Nick Gillespie is inspired by Rutgers' firing of
coach Mike Rice (for getting caught "abusing" of his players) into
looking at a larger outrage: the "way that Division I college sports is
abusing most college students at most shools around the country, even if
they never suit up for a practice or attend a single varsity competition
of any sort."
Nick looks at the latest USA Today report describing how 277 NCAA Division 1 public institutions of Higher Education fund their athletic programs.When all is tallied up, USA Today calculates that Rutgers is subsidizing the operation of its athletic department to the tune of 47 percent of its expenses. Let's underscore that: This is money that is overwhelmingly going to field football, baseball, lacrosse, and other sports teams. It's not going to create new sections of Biology 101 or English 251 or underwrite the discovery of the next Streptomycin or publish the next Economics and the Public Interest or anything that remotely comes close to education or research.
Rutgers is Gillespie's alma mater. Milton Friedman, also a Rutgers alumnus, is quoted.
Rutgers is one of the "comparator schools" for the
University Near Here. Gillespie's article made me wonder how the level
of athletic subsidy compares at those schools. Here 'tis:
School Revenue Subsidy % Subsidy Massachusetts $27,248,277 $22,043,976 80.9% Buffalo $26,228,030 $20,823,478 79.4% Delaware $36,074,840 $28,535,457 79.1% Rhode Island $23,614,858 $17,588,496 74.5% Vermont $16,671,903 $11,972,477 71.8% UNH $26,237,332 $18,348,442 69.9% Maine $18,443,619 $12,096,275 65.6% Rutgers $60,190,100 $28,475,523 47.3% Connecticut $63,089,340 $15,029,723 23.8%
To quote T. Brennan: "I don't know what that means." Other than the 47.3% subsidy that outrages Gillespie is pretty modest when compared to UNH, or even most other schools (except UConn).
Other fun facts gleaned from the USA Today data: for UNH, over the 2006-2011 period, the amount of revenue obtained by ticket sales declined by 10%, while revenue from (mandatory) student fees increased by 40% and from "school funds" went up by 29%. "Coaching staff" expenses went up by 25%.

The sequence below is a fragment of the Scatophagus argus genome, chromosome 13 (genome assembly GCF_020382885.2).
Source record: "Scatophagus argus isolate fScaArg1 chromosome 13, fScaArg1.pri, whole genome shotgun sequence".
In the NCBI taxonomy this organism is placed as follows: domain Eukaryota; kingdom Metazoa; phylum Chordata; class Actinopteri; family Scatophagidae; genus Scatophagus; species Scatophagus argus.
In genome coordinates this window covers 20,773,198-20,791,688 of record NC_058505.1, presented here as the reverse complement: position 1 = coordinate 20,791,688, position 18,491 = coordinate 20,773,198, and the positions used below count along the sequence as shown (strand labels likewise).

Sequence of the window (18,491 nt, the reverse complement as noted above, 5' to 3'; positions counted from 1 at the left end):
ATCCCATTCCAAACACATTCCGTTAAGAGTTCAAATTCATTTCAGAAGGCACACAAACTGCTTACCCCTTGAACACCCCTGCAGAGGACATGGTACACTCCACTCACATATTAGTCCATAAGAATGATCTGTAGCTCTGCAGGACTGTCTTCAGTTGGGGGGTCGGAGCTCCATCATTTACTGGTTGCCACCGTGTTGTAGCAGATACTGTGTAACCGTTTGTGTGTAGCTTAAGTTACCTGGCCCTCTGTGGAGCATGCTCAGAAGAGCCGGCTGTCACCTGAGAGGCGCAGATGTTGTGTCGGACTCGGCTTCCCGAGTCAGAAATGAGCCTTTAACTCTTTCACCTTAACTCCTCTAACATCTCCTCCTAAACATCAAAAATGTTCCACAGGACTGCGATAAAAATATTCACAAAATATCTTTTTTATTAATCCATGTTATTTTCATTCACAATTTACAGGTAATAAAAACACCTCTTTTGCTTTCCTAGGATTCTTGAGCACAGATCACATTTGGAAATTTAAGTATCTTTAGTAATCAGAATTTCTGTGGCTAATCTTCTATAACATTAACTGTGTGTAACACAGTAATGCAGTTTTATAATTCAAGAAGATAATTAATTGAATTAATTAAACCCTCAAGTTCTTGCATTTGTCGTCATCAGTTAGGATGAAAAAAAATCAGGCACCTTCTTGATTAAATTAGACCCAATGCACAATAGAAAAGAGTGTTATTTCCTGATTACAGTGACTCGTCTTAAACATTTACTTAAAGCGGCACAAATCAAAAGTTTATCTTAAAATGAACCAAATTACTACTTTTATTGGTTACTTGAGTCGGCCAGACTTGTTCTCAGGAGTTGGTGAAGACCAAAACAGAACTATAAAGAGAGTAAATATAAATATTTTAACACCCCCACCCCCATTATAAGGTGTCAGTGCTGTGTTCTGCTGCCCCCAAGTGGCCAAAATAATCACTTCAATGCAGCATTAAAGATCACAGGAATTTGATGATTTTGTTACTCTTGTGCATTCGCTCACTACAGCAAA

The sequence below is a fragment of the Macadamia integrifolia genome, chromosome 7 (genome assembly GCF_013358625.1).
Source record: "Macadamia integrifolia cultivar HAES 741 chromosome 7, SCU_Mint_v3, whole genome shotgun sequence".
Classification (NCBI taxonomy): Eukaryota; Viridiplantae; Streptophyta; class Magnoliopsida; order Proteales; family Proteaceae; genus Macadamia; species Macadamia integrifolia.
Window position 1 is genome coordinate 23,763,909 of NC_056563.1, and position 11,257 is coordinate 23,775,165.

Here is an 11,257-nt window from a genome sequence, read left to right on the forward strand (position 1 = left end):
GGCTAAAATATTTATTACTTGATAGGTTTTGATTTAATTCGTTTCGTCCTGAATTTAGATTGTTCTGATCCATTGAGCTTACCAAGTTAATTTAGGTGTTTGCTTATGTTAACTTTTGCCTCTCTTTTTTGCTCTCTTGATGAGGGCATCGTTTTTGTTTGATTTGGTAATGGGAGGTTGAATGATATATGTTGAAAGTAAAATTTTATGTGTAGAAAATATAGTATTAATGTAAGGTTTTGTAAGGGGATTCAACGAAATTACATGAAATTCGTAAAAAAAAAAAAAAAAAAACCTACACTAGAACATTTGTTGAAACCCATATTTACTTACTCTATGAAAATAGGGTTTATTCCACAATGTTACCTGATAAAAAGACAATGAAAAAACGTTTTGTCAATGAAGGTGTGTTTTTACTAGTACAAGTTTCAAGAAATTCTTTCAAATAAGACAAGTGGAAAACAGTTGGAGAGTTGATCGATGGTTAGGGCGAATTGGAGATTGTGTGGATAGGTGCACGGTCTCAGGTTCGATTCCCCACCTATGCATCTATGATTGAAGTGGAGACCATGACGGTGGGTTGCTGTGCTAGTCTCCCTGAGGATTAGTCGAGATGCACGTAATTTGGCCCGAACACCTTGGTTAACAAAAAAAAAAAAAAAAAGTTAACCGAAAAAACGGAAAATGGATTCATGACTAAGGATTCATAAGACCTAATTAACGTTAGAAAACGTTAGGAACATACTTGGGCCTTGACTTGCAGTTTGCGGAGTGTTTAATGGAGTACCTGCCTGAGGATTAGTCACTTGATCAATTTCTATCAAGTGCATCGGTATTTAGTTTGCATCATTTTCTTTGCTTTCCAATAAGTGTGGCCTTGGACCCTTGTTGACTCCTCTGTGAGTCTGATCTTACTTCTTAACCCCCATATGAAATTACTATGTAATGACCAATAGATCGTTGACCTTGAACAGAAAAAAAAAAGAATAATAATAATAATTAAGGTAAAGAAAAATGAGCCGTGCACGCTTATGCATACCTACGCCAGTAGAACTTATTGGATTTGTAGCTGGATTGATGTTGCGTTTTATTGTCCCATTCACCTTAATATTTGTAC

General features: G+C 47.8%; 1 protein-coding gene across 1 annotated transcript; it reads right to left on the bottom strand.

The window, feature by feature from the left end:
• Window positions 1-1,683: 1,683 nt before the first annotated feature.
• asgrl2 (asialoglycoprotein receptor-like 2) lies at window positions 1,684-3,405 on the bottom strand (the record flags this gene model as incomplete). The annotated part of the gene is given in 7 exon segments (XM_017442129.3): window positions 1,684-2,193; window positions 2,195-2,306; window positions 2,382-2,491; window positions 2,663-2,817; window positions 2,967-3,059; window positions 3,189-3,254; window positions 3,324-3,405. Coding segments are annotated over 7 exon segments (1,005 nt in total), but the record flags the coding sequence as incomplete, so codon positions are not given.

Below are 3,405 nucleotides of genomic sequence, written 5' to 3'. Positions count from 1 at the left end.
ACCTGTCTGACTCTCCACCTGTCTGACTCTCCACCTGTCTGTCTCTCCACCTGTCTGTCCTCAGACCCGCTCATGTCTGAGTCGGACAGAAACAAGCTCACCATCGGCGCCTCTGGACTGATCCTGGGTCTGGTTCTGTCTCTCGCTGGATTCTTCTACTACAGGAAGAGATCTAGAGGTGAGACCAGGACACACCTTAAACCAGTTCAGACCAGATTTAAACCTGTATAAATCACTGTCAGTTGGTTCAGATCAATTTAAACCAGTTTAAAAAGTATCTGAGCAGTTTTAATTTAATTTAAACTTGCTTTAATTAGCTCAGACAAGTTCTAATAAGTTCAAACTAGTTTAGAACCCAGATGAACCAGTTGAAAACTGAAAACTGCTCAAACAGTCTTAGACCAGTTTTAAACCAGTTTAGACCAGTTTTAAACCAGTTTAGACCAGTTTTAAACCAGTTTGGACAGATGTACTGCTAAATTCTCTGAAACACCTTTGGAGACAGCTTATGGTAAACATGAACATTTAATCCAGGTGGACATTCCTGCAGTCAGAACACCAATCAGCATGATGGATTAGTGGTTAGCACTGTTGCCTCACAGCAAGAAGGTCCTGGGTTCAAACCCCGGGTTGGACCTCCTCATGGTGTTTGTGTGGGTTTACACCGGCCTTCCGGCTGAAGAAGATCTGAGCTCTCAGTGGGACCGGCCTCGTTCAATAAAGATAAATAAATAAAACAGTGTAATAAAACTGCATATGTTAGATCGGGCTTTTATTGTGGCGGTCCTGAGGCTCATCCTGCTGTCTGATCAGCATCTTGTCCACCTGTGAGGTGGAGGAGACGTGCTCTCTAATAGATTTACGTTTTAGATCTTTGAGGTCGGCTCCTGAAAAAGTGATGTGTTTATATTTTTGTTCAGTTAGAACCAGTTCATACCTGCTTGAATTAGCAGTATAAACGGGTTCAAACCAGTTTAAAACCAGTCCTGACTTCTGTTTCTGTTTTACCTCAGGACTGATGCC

Libertarians might want to check out an
interesting post from Tyler Cowen; it's in response to people who
ask him about "guns and gun control". Although Tyler leans libertarian,
he would "gladly see a cultural shift toward the view that gun
ownership is dangerous and undesirable, much as the cultural attitudes
toward smoking have shifted since the 1960s."
Really? But he goes on:I am, however, consistent. I also think we should have a cultural shift toward the view that alcohol — and yes I mean all alcohol — is at least as dangerous and undesirable. I favor a kind of voluntary prohibition on alcohol. It is obvious to me that alcohol is one of the great social evils and when I read the writings of the prohibitionists, while I don’t agree with their legal remedies, their arguments make sense to me. It remains one of the great undervalued social movements. For mostly cultural reasons, it is now a largely forgotten remnant of progressivism and it probably will stay that way, given that “the educated left” mostly joined with America’s shift to being “a wine nation” in the 1970s.
I don't agree with this—at least not yet—but I admire Tyler's willingness to take his argument where consistency demands he take it. Check it out.